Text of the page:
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Top 5 SF in Grizzlies History

I continue my countdown of top 5 position players.

Oklahoma City Thunder v Memphis Grizzlies - Game Six Photo by Kevin C. Cox/Getty Images

Welcome back. So we’ve crowned the best PG, and SG in franchise history. So now , let’s tackle the most popular position in the NBA today, the small forward position. Let’s get to it.

Dallas Mavericks v Memphis Grizzlies Photo by Elsa/Getty Images

5. Eddie Jones

You may not remember, but Eddie Jones was a very good basketball player. Drafted by the Los Angeles Lakers, he arrived in the league with high expectations because the fans did not approve of then GM of the Lakers Jerry West, whom would also become the GM for the Memphis Grizzlies as well, drafting Jones. He turned out to be a fan favorite. The Memphis Grizzlies acquired Jones via trade with the Miami Heat in 2005. Though he was near the end of his career, he provided solid numbers for the Grizzlies. While starting 75 games and averaging double figures in points per game, he helped the Grizzlies make the playoffs for the first time in franchise history.

He wasn’t the most exciting or flashy player, but you knew what you were getting with Eddie Jones night in and night out. Because of his contributions to Memphis making the playoffs, and being a solid veteran presence for a young Memphis team, Eddie Jones earns himself a spot on my top 5 SFs in franchise history.

San Antonio Spurs v Memphis Grizzlies Photo by Stacy Revere/Getty Images

4. Tayshaun Prince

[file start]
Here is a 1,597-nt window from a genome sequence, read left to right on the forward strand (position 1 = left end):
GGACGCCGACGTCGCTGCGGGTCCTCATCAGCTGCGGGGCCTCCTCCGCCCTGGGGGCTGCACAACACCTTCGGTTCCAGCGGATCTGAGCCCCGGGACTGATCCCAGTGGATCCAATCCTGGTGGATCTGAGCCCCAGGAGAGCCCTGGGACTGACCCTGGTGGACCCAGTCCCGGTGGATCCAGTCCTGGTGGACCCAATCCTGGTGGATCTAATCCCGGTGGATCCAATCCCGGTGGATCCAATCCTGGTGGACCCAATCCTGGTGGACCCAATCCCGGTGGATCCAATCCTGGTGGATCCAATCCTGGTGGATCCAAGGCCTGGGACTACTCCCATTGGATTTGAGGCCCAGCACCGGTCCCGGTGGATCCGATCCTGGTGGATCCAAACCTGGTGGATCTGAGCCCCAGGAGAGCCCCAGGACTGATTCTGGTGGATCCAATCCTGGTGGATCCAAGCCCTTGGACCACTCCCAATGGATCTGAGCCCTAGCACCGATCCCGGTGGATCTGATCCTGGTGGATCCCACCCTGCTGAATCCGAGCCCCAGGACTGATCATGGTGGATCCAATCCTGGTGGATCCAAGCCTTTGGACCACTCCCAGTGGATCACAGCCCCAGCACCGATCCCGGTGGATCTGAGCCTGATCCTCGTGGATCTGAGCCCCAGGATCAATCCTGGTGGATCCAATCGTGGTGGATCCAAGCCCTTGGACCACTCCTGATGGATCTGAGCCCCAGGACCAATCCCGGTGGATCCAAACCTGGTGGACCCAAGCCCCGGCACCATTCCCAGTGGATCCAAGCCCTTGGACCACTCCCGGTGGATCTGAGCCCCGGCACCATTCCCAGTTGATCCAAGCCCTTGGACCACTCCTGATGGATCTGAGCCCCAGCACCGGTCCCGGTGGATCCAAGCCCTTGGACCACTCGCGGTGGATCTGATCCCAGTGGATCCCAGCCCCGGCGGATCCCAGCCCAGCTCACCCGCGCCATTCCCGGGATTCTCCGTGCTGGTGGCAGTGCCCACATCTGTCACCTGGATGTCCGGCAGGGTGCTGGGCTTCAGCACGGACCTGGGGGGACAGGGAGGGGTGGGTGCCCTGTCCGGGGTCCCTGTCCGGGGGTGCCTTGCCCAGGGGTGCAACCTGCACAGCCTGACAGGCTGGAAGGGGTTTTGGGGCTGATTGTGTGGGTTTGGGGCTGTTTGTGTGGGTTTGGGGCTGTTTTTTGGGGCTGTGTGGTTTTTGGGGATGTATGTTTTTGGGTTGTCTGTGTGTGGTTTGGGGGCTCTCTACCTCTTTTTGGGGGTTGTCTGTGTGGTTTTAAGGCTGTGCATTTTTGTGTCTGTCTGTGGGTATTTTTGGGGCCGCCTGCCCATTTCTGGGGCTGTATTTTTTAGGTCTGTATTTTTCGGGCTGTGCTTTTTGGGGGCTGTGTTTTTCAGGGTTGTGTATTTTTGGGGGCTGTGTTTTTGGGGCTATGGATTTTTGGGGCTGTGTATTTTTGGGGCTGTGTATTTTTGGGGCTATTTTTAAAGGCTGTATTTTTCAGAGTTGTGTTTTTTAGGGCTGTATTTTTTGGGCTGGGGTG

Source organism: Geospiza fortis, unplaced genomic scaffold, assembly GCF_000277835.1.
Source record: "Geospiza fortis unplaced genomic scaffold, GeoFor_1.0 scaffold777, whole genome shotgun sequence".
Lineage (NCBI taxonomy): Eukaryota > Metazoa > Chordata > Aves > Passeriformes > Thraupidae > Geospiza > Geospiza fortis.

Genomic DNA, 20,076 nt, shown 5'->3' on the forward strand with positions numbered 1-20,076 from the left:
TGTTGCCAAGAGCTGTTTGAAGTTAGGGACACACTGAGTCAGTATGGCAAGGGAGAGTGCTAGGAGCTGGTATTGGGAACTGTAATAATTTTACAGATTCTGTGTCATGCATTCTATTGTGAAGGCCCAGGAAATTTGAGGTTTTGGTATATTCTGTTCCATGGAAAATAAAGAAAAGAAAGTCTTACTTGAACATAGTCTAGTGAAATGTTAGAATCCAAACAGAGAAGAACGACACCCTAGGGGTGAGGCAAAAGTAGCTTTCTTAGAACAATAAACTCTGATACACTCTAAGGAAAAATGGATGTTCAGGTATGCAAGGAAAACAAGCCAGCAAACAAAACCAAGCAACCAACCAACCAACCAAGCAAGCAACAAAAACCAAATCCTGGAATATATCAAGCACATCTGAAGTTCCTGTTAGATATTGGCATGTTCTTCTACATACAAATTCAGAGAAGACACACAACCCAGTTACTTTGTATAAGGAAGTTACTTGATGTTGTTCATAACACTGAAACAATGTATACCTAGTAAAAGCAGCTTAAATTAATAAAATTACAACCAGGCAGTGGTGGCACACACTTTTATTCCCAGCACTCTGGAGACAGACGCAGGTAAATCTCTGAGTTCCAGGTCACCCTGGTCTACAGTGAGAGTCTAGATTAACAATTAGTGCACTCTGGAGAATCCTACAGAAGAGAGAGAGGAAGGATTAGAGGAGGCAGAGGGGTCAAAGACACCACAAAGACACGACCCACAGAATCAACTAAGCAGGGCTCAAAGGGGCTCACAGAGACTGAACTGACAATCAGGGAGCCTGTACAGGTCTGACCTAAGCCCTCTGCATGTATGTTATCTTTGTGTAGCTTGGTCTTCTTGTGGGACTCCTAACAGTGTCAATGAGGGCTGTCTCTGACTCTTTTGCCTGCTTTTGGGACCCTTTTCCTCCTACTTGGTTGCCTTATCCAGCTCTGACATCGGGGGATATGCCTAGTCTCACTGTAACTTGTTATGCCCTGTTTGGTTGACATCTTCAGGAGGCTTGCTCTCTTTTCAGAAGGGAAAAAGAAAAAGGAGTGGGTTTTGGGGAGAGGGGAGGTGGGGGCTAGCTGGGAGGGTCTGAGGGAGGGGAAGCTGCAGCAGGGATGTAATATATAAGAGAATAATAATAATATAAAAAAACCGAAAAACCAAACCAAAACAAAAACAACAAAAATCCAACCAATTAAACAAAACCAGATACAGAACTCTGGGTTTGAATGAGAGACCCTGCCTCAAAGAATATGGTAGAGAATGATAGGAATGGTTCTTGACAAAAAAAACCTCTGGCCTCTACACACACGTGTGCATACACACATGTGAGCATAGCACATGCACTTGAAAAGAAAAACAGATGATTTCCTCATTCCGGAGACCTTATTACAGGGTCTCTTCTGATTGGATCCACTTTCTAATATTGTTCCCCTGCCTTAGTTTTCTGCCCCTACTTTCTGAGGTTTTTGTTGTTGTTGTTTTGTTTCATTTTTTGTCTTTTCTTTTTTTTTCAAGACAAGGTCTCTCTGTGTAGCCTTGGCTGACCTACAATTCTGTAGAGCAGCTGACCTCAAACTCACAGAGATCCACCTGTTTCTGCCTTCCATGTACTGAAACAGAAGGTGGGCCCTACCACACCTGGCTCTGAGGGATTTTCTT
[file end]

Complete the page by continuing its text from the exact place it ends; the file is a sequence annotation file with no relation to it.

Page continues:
Not much needs to be said about this man. NBA champion. Olympic Gold Medalist with Team USA. Defensive guru. One of the most awkward looking jump shots in NBA history. Tayshaun Prince was traded to the Memphis Grizzlies from the Detroit Pistons in 2013 in a three team trade. The Grizzlies traded their star player, Rudy Gay, in exchange for TayShaun and Austin Daye. It seemed Prince was a better fit for the direction that the Grizzlies were headed, which would become to be known as Grit and Grind.

The trade paid immediate dividends for the Grizzlies that season. They went on to have a franchise record in wins, and the franchises first ever appearance in the Western Conference Finals. To me, I’ll always remember his break away dunk against OKC in the playoffs. I was listening to Eric Hassletine call the game in the car, and I screamed when I heard the call. Oh, you don’t remember? Take a look.

Yeah. It was brutal. He helped usher in the greatest era in franchise history. Because of that, he earns himself a spot on the top SFs in franchise history.

San Antionio Spurs v Memphis Grizzlies - Game Six Photo by Andy Lyons/Getty Images

3. Shane Battier

Shane is one of the most beloved franchise players ever. Drafted sixth overall in the 2001 NBA draft, he immediately won over the hearts of Memphians. You know that one player that you love to have on your team, but absolutely hate to have to play against? That was Shane. He was an absolute joy to watch, but a pest for the opposing team. Shane was always the man to guard the opposing teams best player. He was the perfect 3 and D type player. To me, he was Tony Allen before Tony Allen arrived. When the Grizzlies acquired him for his second stint in Memphis in 2011 from Houston, it just felt right.